Monday, February 2, 2009

Words I'm Looking Up (One in an occasional cleverly named series on words I'm looking up)


NPR's Day to Day had a story this morning about widespread harassment of women in Cairo. The reporter pronounced it HAR-as-ment, inspiring me to (finally) get around to checking this:

Webster's New World College Dictionary says you can pronounce harass with the stress on the first or second syllable, but its first choice is HAR-as. Interestingly, for the noun form, it offers only one pronounciation: HAR-as-ment.

Merriam-Webster online allows both pronunciations for the verb and both pronunciations for the noun. But for both, M-W's first choice is to put the stress on the second syllable: ha-RAS, ha-RAS-ment.

American Heritage Dictionary takes the time to include a whole usage note about disputes on how to pronounce harass:

Educated usage appears to be evenly divided on the pronunciation of harass. In our 1987 survey 50 percent of the Usage Panel preferred stressing the first syllable, while 50 percent preferred stressing the second. Curiously, the Panelists' comments appear to indicate that each side regards itself as an embattled minority.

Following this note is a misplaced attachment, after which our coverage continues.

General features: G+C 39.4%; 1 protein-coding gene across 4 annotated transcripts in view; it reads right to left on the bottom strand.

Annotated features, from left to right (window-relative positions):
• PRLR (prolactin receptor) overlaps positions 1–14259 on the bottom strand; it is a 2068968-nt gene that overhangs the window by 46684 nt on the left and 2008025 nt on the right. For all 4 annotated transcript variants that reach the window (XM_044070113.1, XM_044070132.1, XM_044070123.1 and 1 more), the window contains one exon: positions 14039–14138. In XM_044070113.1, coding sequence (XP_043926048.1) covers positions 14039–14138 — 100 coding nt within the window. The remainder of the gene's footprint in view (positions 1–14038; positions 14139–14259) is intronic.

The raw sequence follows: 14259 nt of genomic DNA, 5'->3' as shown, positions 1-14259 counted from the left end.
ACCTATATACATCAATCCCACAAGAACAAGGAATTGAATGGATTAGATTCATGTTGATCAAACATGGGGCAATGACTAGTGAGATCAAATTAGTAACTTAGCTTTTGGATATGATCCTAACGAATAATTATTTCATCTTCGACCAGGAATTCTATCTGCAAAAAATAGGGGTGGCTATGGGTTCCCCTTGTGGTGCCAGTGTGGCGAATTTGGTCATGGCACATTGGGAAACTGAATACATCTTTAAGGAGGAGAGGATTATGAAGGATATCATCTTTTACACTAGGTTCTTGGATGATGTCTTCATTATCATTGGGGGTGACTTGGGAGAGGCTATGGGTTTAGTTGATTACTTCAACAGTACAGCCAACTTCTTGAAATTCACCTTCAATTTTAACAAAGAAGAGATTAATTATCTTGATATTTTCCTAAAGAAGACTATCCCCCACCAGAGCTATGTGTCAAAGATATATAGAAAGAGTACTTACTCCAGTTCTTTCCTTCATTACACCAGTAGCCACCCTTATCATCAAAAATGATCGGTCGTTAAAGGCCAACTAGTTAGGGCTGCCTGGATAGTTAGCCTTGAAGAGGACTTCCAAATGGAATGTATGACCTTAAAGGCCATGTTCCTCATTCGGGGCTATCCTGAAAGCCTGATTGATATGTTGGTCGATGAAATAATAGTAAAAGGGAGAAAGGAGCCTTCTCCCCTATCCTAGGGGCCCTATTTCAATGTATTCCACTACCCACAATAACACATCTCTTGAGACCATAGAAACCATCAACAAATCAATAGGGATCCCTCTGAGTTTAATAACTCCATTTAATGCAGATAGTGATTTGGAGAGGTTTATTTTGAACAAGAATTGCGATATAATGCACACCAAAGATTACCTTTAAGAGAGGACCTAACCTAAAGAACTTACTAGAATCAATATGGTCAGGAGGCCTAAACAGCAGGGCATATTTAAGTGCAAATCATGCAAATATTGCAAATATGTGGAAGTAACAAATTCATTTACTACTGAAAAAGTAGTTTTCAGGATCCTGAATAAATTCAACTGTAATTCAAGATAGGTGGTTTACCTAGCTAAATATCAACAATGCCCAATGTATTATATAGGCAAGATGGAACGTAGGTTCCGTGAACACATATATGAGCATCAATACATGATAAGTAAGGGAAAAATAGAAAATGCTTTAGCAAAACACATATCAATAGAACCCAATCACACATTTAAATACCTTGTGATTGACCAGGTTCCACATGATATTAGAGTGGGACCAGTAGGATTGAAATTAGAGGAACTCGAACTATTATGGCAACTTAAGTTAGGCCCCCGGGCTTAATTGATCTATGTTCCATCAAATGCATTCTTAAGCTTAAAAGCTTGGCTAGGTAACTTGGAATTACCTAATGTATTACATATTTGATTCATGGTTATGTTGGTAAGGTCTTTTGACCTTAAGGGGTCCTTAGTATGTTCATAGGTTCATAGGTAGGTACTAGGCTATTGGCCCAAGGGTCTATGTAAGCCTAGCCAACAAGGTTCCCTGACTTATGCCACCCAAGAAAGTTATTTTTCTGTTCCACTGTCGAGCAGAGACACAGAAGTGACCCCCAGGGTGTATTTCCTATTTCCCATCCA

Ironically, after all that, it offers only one pronunciation for the noun: ha-RAS-ment.

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Joel said...

This is probably entirely emotional and bigoted, but accent on the first syllable sounds to me simultaneously unwholesome and snobbish. Which makes even less sense when I consider that that puts emphasis on the relatively innocuous "HAIR" instead of the much more suggestive "ASS." Oh well.

June Casagrande said...

Hmm. I never thought of that. But I guess that the HAR-as-ment pronunciation sounds more likely to be spoken with a British accent. So I see your point.

To me, HAR-as-ment just sounds weird. But it drives home how my sense of "right" is so powerfully governed by the question of which way I learned first.

Like "niche" and "forte," it's so hard to let go of the first way I learned something. (And, to be honest, in those cases I'm not. I'm too invested in neesh and fortay to start saying nitch and fort.)

They say this kind of mental inflexibility happens in the autumn years ....


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